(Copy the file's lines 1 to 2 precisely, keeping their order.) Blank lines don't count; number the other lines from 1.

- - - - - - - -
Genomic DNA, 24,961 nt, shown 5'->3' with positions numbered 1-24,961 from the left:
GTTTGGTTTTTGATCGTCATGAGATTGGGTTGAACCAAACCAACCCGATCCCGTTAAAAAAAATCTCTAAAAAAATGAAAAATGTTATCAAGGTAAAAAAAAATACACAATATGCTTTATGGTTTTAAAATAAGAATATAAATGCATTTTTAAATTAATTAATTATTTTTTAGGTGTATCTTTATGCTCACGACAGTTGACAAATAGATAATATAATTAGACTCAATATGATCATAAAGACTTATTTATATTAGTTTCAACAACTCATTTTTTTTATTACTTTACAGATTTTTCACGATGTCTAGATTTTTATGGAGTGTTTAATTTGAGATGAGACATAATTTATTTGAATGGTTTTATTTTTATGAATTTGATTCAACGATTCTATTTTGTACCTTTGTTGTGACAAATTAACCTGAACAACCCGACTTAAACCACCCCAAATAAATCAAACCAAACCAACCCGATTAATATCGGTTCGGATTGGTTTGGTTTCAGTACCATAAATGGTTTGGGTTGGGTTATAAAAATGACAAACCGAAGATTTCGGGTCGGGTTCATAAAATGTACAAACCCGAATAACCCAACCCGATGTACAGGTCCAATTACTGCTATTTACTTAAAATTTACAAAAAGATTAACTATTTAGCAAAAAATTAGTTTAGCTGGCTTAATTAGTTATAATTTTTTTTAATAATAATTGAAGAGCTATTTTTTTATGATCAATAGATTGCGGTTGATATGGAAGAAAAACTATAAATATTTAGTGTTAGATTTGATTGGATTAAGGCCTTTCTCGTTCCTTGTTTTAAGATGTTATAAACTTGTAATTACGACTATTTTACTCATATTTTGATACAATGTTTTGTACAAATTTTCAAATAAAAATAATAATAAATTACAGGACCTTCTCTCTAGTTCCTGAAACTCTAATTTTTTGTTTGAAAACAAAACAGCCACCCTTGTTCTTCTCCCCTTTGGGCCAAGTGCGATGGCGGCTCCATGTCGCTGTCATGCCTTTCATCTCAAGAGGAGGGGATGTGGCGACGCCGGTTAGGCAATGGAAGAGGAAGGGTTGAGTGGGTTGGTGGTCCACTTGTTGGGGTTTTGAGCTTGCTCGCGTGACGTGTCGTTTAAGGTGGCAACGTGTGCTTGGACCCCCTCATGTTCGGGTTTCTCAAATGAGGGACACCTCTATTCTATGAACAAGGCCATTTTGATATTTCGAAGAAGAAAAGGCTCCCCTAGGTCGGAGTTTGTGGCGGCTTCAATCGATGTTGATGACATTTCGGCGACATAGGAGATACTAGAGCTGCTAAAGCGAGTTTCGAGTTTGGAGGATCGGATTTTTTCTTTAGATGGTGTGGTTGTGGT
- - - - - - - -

Genomic DNA, 24,961 nt, shown 5'->3' with positions numbered 1-24,961 from the left:
GTTTGGTTTTTGATCGTCATGAGATTGGGTTGAACCAAACCAACCCGATCCCGTTAAAAAAAATCTCTAAAAAAATGAAAAATGTTATCAAGGTAAAAAAAAATACACAATATGCTTTATGGTTTTAAAATAAGAATATAAATGCATTTTTAAATTAATTAATTATTTTTTAGGTGTATCTTTATGCTCACGACAGTTGACAAATAGATAATATAATTAGACTCAATATGATCATAAAGACTTATTTATATTAGTTTCAACAACTCATTTTTTTTATTACTTTACAGATTTTTCACGATGTCTAGATTTTTATGGAGTGTTTAATTTGAGATGAGACATAATTTATTTGAATGGTTTTATTTTTATGAATTTGATTCAACGATTCTATTTTGTACCTTTGTTGTGACAAATTAACCTGAACAACCCGACTTAAACCACCCCAAATAAATCAAACCAAACCAACCCGATTAATATCGGTTCGGATTGGTTTGGTTTCAGTACCATAAATGGTTTGGGTTGGGTTATAAAAATGACAAACCGAAGATTTCGGGTCGGGTTCATAAAATGTACAAACCCGAATAACCCAACCCGATGTACAGGTCCAATTACTGCTATTTACTTAAAATTTACAAAAAGATTAACTATTTAGCAAAAAATTAGTTTAGCTGGCTTAATTAGTTATAATTTTTTTTAATAATAATTGAAGAGCTATTTTTTTATGATCAATAGATTGCGGTTGATATGGAAGAAAAACTATAAATATTTAGTGTTAGATTTGATTGGATTAAGGCCTTTCTCGTTCCTTGTTTTAAGATGTTATAAACTTGTAATTACGACTATTTTACTCATATTTTGATACAATGTTTTGTACAAATTTTCAAATAAAAATAATAATAAATTACAGGACCTTCTCTCTAGTTCCTGAAACTCTAATTTTTTGTTTGAAAACAAAACAGCCACCCTTGTTCTTCTCCCCTTTGGGCCAAGTGCGATGGCGGCTCCATGTCGCTGTCATGCCTTTCATCTCAAGAGGAGGGGATGTGGCGACGCCGGTTAGGCAATGGAAGAGGAAGGGTTGAGTGGGTTGGTGGTCCACTTGTTGGGGTTTTGAGCTTGCTCGCGTGACGTGTCGTTTAAGGTGGCAACGTGTGCTTGGACCCCCTCATGTTCGGGTTTCTCAAATGAGGGACACCTCTATTCTATGAACAAGGCCATTTTGATATTTCGAAGAAGAAAAGGCTCCCCTAGGTCGGAGTTTGTGGCGGCTTCAATCGATGTTGATGACATTTCGGCGACATAGGAGATACTAGAGCTGCTAAAGCGAGTTTCGAGTTTGGAGGATCGGATTTTTTCTTTAGATGGTGTGGTTGTGGT